Kel McGowan is Kelligrafie
Black Panther is one of the most eagerly anticipated films of the year. Does it live up to the hype?
I'm a recent convert to the Marvel universe. I started with Spider-Man Homecoming (and the Guardians Of The Galaxy movies) and grudgingly decided that I should probably watch the rest of the franchise releases so that I would be up to speed with the story so far. I am now totally invested in this universe.
I was introduced to the character of Black Panther during Captain America: Civil War and was really intrigued as to how someone can be a superhero but also a king of a full country. How does that work out? I suppose when your genius sister is creating super speed aircraft, then you can take care of rogue weapons dealers at the other end of the world and still be home in time for a Netflix binge before bed.
As T'Challa struggles to get to grips on what kind of king he wants to be, he realises he cannot sit by and be idle, unlike his predecessors, while the world deals with issues of famine, war and poverty. This is the films underlying message about having a choice to do what is right. It boldly refers to modern day poverty within first world countries, racism and slavery. The filmmakers had an opportunity to get their thoughts across and they seized it with relish, but it never feels like a preach that is being rammed under your nose.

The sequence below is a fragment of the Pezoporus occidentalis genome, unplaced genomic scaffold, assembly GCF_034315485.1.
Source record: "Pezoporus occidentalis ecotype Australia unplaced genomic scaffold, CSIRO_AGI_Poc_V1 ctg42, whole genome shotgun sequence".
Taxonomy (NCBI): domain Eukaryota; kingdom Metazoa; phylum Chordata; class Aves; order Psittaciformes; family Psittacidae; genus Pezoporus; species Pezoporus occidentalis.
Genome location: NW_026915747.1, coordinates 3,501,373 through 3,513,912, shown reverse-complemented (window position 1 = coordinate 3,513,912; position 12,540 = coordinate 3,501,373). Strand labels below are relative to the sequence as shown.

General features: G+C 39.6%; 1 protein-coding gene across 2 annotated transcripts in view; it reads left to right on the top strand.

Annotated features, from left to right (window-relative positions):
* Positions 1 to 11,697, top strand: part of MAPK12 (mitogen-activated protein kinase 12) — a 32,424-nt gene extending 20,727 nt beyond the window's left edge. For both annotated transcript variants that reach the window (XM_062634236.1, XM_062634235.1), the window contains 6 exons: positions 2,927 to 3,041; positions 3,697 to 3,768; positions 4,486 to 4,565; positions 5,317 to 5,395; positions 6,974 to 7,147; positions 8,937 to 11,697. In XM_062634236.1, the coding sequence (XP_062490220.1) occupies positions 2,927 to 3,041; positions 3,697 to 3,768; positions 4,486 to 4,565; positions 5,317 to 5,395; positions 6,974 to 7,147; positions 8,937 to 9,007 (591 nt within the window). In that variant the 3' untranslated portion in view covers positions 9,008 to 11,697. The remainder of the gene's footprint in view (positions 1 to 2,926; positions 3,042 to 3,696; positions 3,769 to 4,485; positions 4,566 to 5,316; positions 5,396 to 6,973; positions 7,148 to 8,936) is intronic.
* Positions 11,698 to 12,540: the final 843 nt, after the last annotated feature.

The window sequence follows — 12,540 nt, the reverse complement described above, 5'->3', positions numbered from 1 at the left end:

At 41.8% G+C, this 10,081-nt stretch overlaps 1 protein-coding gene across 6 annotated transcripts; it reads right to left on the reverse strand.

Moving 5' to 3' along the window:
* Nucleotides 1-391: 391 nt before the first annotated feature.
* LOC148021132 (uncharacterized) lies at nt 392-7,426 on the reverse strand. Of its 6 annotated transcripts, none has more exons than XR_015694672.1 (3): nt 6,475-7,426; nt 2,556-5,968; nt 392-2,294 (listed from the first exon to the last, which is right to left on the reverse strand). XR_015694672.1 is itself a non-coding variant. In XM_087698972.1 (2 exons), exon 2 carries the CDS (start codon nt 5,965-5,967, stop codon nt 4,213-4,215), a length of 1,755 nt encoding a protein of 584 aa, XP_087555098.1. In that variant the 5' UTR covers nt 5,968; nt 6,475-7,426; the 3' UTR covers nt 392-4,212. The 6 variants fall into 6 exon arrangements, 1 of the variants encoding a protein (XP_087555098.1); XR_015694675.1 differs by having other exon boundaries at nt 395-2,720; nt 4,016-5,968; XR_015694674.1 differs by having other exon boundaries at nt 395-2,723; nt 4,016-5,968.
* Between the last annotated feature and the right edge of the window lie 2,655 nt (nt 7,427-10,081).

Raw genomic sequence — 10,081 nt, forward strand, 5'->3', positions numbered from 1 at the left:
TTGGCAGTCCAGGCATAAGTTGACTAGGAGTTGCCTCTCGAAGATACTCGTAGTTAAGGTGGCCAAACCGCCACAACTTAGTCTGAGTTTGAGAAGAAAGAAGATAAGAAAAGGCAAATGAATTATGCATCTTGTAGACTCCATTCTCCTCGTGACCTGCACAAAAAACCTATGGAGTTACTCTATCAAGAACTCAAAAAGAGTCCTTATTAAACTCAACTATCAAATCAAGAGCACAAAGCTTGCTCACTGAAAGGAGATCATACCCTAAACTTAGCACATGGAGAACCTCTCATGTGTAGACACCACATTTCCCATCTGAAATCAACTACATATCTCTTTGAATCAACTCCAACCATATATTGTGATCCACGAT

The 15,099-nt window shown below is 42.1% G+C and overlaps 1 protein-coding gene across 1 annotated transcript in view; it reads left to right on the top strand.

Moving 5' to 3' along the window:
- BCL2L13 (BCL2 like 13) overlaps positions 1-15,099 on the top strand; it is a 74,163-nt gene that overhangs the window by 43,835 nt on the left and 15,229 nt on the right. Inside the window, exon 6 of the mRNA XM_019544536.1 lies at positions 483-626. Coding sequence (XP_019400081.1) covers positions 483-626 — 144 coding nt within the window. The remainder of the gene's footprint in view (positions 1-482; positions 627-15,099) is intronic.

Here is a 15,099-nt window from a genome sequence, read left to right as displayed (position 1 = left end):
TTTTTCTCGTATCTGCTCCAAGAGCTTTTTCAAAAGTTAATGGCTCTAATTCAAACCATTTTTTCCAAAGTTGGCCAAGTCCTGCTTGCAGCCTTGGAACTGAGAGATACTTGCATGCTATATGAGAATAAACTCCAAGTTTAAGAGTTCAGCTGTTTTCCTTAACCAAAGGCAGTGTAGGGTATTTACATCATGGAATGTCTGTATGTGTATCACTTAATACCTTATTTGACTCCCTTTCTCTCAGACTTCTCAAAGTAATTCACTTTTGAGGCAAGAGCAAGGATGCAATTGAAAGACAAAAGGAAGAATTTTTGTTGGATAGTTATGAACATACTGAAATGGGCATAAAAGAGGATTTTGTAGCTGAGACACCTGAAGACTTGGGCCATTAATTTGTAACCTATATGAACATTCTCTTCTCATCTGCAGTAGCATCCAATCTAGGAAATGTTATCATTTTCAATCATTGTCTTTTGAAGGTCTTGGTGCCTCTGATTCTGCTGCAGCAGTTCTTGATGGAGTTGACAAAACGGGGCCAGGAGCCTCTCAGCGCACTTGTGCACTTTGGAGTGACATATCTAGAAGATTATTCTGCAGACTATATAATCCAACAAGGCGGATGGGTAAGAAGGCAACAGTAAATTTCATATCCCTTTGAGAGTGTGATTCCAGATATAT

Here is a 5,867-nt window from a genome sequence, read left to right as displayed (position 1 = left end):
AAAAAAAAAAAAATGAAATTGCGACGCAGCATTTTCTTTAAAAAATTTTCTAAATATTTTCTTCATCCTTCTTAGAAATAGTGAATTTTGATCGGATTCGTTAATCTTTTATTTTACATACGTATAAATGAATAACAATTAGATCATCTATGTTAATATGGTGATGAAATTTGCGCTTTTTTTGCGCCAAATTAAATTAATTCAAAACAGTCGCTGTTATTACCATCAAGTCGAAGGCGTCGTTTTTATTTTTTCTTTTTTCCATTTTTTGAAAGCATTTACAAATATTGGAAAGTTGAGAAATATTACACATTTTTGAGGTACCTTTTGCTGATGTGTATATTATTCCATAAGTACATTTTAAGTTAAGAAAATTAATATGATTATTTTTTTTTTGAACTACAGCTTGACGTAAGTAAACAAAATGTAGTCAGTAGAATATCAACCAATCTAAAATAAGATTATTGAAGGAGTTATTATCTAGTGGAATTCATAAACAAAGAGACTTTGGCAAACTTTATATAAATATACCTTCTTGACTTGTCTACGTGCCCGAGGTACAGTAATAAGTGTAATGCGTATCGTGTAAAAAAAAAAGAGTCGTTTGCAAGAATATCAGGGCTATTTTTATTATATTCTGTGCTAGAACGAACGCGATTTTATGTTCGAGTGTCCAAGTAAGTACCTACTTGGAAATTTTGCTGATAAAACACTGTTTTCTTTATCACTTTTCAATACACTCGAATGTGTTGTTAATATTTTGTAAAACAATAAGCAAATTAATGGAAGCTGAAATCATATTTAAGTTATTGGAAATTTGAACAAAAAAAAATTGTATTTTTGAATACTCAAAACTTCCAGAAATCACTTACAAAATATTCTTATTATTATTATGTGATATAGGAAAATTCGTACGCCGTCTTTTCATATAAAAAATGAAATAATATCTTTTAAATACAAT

The film is a masterpiece to watch. It's stunning. Vivid. So much work has gone into designing the world of Wakanda. From the locations, to the gadgets, to the costumes. Wakanda feels rooted in reality.
The characters are great. It's refreshing to have a mainly black cast that don't fall into black stereotypes. Every degree of human beings is shown here. There is a black superhero in a predominently white movie universe. Michael B. Jordan as Killmonger isn't just some ghetto thug. He possesses a quiet, thoughtful determination behind him as he tries to put wrong to right in the world. His methods are seriously flawed but you can understand his way of thinking. Andy Serkis is a riot from start to finish.
Black Panther has a variety of non-sexualised, non-token, believable female characters that don't feel like they're part of a box ticking exercise. The female warriors stand side by side with their male counterparts. The head of the Wakanda science division is a teenage girl and nobody questions it. This is long overdue.
Black Panther can stand alongside its Marvel counterparts with its head held high. I found the story line to be quite predictable at times but I'm willing to let it slide because it does so many other things right.
Oh and make sure you stay for the extra scenes at the end of the film. Both of them, one mid credits, one post credits.
File under: Black Panther, Marvel Cinematic Universe, Wakanda, T'Challa, Chadwick Boseman, Michael B. Jordan, Lupita Nyong'o